Expat financial advisor in Malawi part 1 – that will be the topic of today’s article.
I will compare some of the options available locally, alongside more portable, online, and international options like what we offer.
For any questions, or if you are looking to invest as an expat, you can contact me using this form, or via the WhatsApp function below.
It makes sense to have a portable option as an expat, as opposed to a localized one, and that is something we specialize in.
Malawi officially the Republic of Malawi is a landlocked country in Southeast Africa, formerly known as Nyasaland. It is bordered by Zambia to the west, Tanzania to the north and northeast, and Mozambique to the east, south, and southwest.
Malawi covers more than 118,484 km2 (45,747 sq mi) and has a population of 19,431,566 (as of January 2021). The capital of Malawi (and largest city) is Lilongwe. It’s second largest is Blantyre, the third largest is Mzuzu, and the fourth largest is the former capital of Zomba.
The part of Africa now known as Malawi was inhabited around the 10th century as a result of the migration of Bantu groups. Centuries later, in 1891, the area was colonized by the British and became a protectorate of the United Kingdom known as Nyasaland. In 1953, it became a protectorate within the semi-independent Federation of Rhodesia and Nyasaland.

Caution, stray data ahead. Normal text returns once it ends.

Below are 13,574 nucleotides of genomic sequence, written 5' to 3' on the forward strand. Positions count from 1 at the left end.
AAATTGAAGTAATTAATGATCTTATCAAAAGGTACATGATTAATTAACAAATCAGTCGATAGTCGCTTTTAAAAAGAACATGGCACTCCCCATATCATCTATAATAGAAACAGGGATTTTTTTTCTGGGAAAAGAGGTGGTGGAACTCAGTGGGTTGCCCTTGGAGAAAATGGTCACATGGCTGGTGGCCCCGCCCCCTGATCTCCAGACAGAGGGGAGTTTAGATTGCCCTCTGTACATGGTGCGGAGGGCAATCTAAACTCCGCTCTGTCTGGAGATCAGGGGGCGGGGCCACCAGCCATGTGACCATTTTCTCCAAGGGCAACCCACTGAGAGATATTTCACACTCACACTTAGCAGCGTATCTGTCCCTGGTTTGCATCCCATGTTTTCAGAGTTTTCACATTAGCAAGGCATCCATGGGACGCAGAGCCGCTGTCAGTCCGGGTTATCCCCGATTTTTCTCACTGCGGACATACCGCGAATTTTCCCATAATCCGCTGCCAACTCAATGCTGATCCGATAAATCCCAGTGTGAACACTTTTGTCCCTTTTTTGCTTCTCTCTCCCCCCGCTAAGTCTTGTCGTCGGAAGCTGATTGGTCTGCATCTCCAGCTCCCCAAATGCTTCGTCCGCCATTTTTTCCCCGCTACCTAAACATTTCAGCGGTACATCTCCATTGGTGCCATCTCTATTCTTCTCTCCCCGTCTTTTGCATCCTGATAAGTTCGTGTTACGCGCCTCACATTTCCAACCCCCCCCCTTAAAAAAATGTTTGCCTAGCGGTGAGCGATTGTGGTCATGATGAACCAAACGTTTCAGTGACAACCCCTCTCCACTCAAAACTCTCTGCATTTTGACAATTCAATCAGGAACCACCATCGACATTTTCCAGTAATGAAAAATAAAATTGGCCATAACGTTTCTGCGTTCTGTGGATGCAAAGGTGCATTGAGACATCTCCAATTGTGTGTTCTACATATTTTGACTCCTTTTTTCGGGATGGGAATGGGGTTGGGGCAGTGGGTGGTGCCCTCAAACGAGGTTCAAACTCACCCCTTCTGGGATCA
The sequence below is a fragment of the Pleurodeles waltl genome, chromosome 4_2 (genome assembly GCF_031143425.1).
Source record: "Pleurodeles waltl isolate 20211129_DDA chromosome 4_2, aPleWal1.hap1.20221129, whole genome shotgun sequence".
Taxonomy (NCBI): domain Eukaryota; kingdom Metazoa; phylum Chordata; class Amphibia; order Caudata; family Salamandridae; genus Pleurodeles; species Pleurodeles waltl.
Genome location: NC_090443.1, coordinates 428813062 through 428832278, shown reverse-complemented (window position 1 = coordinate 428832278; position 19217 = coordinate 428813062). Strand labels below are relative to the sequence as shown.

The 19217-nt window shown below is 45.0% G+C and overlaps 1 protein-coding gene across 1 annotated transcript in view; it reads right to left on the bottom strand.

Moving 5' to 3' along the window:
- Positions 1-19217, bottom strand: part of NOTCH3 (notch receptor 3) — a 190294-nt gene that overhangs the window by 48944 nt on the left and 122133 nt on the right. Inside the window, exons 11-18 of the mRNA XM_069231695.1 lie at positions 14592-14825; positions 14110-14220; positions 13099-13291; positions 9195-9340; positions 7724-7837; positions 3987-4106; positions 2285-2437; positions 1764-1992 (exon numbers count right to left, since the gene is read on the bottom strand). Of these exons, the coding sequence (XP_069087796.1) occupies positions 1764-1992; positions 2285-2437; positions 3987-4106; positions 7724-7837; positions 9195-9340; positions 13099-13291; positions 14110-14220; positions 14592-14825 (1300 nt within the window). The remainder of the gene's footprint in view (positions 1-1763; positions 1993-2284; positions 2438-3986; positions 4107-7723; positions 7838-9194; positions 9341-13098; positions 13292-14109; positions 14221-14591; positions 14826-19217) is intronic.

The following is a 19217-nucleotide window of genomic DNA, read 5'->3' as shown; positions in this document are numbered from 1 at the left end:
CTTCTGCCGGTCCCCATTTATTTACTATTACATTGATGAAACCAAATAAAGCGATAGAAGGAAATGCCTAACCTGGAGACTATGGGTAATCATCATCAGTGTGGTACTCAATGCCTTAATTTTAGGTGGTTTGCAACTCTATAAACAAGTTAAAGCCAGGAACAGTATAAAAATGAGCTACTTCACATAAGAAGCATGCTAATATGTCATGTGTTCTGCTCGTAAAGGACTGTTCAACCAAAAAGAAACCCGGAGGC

The federation was disbanded in 1963. In 1964, the protectorate was ended: Nyasaland became an independent country under Queen Elizabeth II and was renamed Malawi. Two years later, it became a republic. It gained complete independence from the United Kingdom and by 1970 had become a totalitarian one-party state under the chairmanship of Hastings Banda, who remained in that role until 1994.
Today, Malawi is a democratic multi-party republic led by an elected president. Lazarus Chakvera of the Malawi Congress Party led the Tonse Alliance group of nine political parties and won the court-ordered repeat presidential election on June 23, 2020, after the May 2019 presidential election was canceled due to massive electoral irregularities.
The country’s military force, the Malawi Defense Force, includes the army, navy, and air wing. Malawi’s foreign policy is pro-Western. He maintains positive diplomatic relations with most countries and participates in several international organizations, including the United Nations, the Commonwealth of Nations, the Southern African Development Community (SADC), the Common Market for Eastern and Southern Africa (COMESA), and the African Union. Union (Australia).